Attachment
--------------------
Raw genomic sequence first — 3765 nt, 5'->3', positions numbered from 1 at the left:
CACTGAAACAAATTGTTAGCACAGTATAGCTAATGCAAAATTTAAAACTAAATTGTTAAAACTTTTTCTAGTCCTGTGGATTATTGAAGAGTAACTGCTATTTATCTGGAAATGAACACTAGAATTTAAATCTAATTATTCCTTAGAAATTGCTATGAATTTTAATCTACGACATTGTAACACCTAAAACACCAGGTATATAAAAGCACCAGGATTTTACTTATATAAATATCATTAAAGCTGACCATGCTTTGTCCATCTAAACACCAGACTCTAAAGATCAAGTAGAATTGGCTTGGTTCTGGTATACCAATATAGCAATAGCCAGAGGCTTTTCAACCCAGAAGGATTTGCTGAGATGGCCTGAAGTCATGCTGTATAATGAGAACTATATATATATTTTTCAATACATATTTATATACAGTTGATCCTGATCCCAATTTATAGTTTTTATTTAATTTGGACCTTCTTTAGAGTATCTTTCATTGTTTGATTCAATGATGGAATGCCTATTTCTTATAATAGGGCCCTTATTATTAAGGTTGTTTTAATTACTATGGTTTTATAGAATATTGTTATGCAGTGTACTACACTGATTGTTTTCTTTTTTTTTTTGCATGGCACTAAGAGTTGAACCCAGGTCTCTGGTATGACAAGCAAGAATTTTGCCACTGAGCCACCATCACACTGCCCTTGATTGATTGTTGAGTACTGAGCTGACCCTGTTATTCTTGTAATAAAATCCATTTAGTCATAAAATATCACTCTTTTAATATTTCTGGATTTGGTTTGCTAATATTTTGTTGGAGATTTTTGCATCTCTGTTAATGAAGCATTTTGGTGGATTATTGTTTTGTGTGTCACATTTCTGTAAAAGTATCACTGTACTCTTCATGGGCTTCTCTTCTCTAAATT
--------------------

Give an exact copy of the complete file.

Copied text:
Raw genomic sequence first — 3765 nt, 5'->3', positions numbered from 1 at the left:
CACTGAAACAAATTGTTAGCACAGTATAGCTAATGCAAAATTTAAAACTAAATTGTTAAAACTTTTTCTAGTCCTGTGGATTATTGAAGAGTAACTGCTATTTATCTGGAAATGAACACTAGAATTTAAATCTAATTATTCCTTAGAAATTGCTATGAATTTTAATCTACGACATTGTAACACCTAAAACACCAGGTATATAAAAGCACCAGGATTTTACTTATATAAATATCATTAAAGCTGACCATGCTTTGTCCATCTAAACACCAGACTCTAAAGATCAAGTAGAATTGGCTTGGTTCTGGTATACCAATATAGCAATAGCCAGAGGCTTTTCAACCCAGAAGGATTTGCTGAGATGGCCTGAAGTCATGCTGTATAATGAGAACTATATATATATTTTTCAATACATATTTATATACAGTTGATCCTGATCCCAATTTATAGTTTTTATTTAATTTGGACCTTCTTTAGAGTATCTTTCATTGTTTGATTCAATGATGGAATGCCTATTTCTTATAATAGGGCCCTTATTATTAAGGTTGTTTTAATTACTATGGTTTTATAGAATATTGTTATGCAGTGTACTACACTGATTGTTTTCTTTTTTTTTTTGCATGGCACTAAGAGTTGAACCCAGGTCTCTGGTATGACAAGCAAGAATTTTGCCACTGAGCCACCATCACACTGCCCTTGATTGATTGTTGAGTACTGAGCTGACCCTGTTATTCTTGTAATAAAATCCATTTAGTCATAAAATATCACTCTTTTAATATTTCTGGATTTGGTTTGCTAATATTTTGTTGGAGATTTTTGCATCTCTGTTAATGAAGCATTTTGGTGGATTATTGTTTTGTGTGTCACATTTCTGTAAAAGTATCACTGTACTCTTCATGGGCTTCTCTTCTCTAAATT